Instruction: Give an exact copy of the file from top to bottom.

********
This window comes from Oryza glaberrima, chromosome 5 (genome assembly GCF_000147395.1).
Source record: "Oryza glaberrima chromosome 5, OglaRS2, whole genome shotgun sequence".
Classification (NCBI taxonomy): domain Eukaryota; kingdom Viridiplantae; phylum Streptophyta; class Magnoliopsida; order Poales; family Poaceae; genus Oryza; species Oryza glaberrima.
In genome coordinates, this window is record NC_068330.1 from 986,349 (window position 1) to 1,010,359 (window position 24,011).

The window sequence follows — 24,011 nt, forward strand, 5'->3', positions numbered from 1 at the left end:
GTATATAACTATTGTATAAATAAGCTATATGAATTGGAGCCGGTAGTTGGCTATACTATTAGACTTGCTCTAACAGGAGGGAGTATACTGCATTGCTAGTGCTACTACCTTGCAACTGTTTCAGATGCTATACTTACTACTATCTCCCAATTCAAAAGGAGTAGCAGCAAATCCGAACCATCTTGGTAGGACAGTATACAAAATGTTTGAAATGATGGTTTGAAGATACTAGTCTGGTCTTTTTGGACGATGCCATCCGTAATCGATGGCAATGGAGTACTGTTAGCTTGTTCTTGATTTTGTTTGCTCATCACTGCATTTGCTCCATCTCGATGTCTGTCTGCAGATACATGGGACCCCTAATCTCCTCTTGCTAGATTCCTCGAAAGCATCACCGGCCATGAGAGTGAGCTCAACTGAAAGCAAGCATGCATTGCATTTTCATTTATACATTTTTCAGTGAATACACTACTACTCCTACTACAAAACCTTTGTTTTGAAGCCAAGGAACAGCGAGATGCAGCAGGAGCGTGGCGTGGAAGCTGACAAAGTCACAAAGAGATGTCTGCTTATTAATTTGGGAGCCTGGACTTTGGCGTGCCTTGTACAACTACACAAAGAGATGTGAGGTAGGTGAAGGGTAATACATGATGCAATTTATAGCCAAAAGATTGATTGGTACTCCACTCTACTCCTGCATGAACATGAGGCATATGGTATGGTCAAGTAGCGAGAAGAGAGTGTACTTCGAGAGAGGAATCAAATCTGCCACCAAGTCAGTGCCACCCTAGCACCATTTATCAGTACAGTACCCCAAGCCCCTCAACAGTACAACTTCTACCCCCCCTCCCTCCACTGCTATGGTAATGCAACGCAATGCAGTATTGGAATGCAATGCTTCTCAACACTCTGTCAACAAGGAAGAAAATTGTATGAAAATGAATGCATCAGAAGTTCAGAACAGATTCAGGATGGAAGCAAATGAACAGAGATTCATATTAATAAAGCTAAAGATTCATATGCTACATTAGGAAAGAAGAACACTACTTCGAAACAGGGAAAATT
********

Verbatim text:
This window comes from Oryza glaberrima, chromosome 5 (genome assembly GCF_000147395.1).
Source record: "Oryza glaberrima chromosome 5, OglaRS2, whole genome shotgun sequence".
Classification (NCBI taxonomy): domain Eukaryota; kingdom Viridiplantae; phylum Streptophyta; class Magnoliopsida; order Poales; family Poaceae; genus Oryza; species Oryza glaberrima.
In genome coordinates, this window is record NC_068330.1 from 986,349 (window position 1) to 1,010,359 (window position 24,011).

The window sequence follows — 24,011 nt, forward strand, 5'->3', positions numbered from 1 at the left end:
GTATATAACTATTGTATAAATAAGCTATATGAATTGGAGCCGGTAGTTGGCTATACTATTAGACTTGCTCTAACAGGAGGGAGTATACTGCATTGCTAGTGCTACTACCTTGCAACTGTTTCAGATGCTATACTTACTACTATCTCCCAATTCAAAAGGAGTAGCAGCAAATCCGAACCATCTTGGTAGGACAGTATACAAAATGTTTGAAATGATGGTTTGAAGATACTAGTCTGGTCTTTTTGGACGATGCCATCCGTAATCGATGGCAATGGAGTACTGTTAGCTTGTTCTTGATTTTGTTTGCTCATCACTGCATTTGCTCCATCTCGATGTCTGTCTGCAGATACATGGGACCCCTAATCTCCTCTTGCTAGATTCCTCGAAAGCATCACCGGCCATGAGAGTGAGCTCAACTGAAAGCAAGCATGCATTGCATTTTCATTTATACATTTTTCAGTGAATACACTACTACTCCTACTACAAAACCTTTGTTTTGAAGCCAAGGAACAGCGAGATGCAGCAGGAGCGTGGCGTGGAAGCTGACAAAGTCACAAAGAGATGTCTGCTTATTAATTTGGGAGCCTGGACTTTGGCGTGCCTTGTACAACTACACAAAGAGATGTGAGGTAGGTGAAGGGTAATACATGATGCAATTTATAGCCAAAAGATTGATTGGTACTCCACTCTACTCCTGCATGAACATGAGGCATATGGTATGGTCAAGTAGCGAGAAGAGAGTGTACTTCGAGAGAGGAATCAAATCTGCCACCAAGTCAGTGCCACCCTAGCACCATTTATCAGTACAGTACCCCAAGCCCCTCAACAGTACAACTTCTACCCCCCCTCCCTCCACTGCTATGGTAATGCAACGCAATGCAGTATTGGAATGCAATGCTTCTCAACACTCTGTCAACAAGGAAGAAAATTGTATGAAAATGAATGCATCAGAAGTTCAGAACAGATTCAGGATGGAAGCAAATGAACAGAGATTCATATTAATAAAGCTAAAGATTCATATGCTACATTAGGAAAGAAGAACACTACTTCGAAACAGGGAAAATT